The latest study has found that new hydrogels may play a role in bone healing. They may promote bone healing by boosting tissue repair and regeneration. The journal “Nature Communication” has published this finding.
Hydrogels deliver the naturally occurring stem cells to the damaged areas of the body and promote tissue repair
A hydrogel consists of a 3D network, made up of polymer chains. The structure of a hydrogel is quite similar to the living tissues. And its 3D network is capable of absorbing water.
Due to these features, one can use hydrogels to deliver stem cells to the defective areas and boost the process of bone healing. The research team has succeeded in obtaining a new hydrogel, which is more effective for bone repair than the present ones.
The team noted that after injecting it in a mice model, this new hydrogel has caused the migration of naturally occurring stem cells. And by doing so, it may play a role in bone healing.
But, the small size of pores in the hydrogels have made them less ideal for tissue repair. As the small pore size limits the survival and expansion of the transplanted stem cells, it may also limit the formation of new tissues.
Clay is one of the naturally occurring minerals that has got importance in the field of biomaterials. And it has also become ideal for medical products. The studies have shown that the clay is biocompatible. It has no side effects and is readily available for the use.
The clay consists of a layered structure, with a negative charge on its surface. The unique charge and structure were vital for the research team as their hydrogels were carrying a positive or opposite charge.
Injecting a clay-enhanced hydrogel has led to a significant bone healing in a mouse model with non-healing skull defect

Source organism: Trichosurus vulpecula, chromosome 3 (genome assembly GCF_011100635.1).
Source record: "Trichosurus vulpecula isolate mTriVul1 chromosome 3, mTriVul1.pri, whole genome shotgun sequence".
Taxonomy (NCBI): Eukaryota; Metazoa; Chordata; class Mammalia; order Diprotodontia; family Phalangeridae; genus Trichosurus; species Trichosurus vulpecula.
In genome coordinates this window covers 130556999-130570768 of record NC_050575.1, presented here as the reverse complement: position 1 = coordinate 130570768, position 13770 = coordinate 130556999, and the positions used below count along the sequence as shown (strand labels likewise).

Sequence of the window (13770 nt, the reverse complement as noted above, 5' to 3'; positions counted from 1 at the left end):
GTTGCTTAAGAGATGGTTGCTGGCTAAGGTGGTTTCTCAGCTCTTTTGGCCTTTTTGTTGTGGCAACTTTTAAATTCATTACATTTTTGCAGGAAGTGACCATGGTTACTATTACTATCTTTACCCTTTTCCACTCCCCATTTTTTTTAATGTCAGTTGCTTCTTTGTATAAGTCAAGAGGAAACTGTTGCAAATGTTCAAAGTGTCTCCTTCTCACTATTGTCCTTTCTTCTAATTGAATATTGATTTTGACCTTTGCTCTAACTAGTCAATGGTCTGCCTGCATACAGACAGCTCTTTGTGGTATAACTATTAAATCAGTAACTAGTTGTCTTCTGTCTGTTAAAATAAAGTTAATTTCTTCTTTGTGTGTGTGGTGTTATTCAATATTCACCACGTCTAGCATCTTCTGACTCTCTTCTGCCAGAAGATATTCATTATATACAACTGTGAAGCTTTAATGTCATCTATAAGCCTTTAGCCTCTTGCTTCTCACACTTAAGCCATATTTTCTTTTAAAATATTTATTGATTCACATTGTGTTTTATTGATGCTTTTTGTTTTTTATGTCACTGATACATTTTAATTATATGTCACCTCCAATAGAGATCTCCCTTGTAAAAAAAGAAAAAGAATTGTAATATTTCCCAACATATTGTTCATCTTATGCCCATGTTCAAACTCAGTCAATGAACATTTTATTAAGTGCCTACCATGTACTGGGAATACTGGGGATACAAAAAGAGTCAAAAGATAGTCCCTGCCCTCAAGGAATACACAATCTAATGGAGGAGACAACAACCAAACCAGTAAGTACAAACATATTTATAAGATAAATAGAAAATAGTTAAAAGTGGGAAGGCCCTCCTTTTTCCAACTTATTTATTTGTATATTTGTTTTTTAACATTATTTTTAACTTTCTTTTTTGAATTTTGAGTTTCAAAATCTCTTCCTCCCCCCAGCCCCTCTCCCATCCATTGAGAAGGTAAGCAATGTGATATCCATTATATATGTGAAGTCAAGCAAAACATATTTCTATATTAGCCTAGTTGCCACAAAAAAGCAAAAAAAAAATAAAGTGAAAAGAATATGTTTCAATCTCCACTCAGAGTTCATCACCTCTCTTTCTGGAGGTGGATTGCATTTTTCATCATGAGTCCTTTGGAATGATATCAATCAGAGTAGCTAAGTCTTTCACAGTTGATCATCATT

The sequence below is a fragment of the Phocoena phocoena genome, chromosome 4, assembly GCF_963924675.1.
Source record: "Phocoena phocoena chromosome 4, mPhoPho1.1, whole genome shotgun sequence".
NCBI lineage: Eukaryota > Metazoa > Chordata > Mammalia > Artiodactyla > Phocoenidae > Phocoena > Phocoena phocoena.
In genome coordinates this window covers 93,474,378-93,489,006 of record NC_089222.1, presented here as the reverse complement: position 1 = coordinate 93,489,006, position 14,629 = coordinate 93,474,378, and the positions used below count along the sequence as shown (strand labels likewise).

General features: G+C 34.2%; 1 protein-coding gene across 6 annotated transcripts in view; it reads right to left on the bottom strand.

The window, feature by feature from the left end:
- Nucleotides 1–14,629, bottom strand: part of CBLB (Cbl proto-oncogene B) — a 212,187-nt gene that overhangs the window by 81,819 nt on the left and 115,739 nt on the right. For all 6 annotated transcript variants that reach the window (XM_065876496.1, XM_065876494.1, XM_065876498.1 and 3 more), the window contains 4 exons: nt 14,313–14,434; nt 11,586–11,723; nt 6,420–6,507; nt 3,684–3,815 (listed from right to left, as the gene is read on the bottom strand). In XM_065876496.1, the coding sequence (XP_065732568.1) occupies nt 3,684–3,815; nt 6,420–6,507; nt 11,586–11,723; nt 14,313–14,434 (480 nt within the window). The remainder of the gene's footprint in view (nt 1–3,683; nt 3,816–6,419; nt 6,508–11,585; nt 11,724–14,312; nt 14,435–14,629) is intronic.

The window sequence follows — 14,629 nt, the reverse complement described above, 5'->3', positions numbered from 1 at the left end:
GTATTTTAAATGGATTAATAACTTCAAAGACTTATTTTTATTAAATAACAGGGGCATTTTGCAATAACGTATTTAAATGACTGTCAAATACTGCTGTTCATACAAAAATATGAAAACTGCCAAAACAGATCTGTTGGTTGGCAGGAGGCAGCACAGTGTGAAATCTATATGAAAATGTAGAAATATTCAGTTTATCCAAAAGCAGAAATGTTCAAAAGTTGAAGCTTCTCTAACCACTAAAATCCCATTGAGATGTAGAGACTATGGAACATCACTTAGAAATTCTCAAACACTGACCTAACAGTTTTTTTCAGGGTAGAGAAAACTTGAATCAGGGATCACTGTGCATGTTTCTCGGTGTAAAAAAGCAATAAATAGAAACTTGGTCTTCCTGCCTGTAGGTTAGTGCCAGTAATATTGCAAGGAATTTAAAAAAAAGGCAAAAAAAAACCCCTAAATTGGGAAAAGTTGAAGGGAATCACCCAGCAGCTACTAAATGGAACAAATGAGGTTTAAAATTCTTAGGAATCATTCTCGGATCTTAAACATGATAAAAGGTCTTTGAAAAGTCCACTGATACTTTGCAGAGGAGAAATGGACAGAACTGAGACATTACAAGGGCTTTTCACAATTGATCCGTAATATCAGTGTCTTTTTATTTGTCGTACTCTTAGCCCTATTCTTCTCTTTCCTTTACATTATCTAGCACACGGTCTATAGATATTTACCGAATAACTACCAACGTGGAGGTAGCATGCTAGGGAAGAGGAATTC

The results of the study have shown that inserting the hydrogel in the layers of clay has formed a clay-enhanced hydrogel. This action was done using a process known as intercalation chemistry. And the product formed was a more porous structure that helped in a better bone formation.
After getting the clay-enhanced hydrogel, the research team has turned this new biomaterial into a gel by photoinduction. The injection of the hydrogel in the mouse model became easier by this conversion.
The mouse model used in this study was having a non-healing skull defect. The research team injected the clay-enhanced hydrogel into this model. And after six weeks, they assessed the results. The team found that there was a significant bone healing in the model through the migration and growth of its stem cells.
It has provided a piece of evidence that hydrogels may play a role in bone healing. In the future, this study can help in developing hydrogel systems with more porosity. That will boost and improve the present bone graft materials. This nano-sized hydrogel system also has many other benefits.
It may also have use in the cell carriers or the delivery of therapeutics. Also, one can prefer the injectable combinations of living cells and the bioactive molecules (using hydrogels) to avoid more invasive surgery. In this way, hydrogels can serve in medical cases by treating damaged or unhealthy areas of the body.
But still, there is a need for more research to study the influence of the physical properties of the hydrogels. And to understand how these can affect the migration and function of stem cells and the formation of the blood vessels.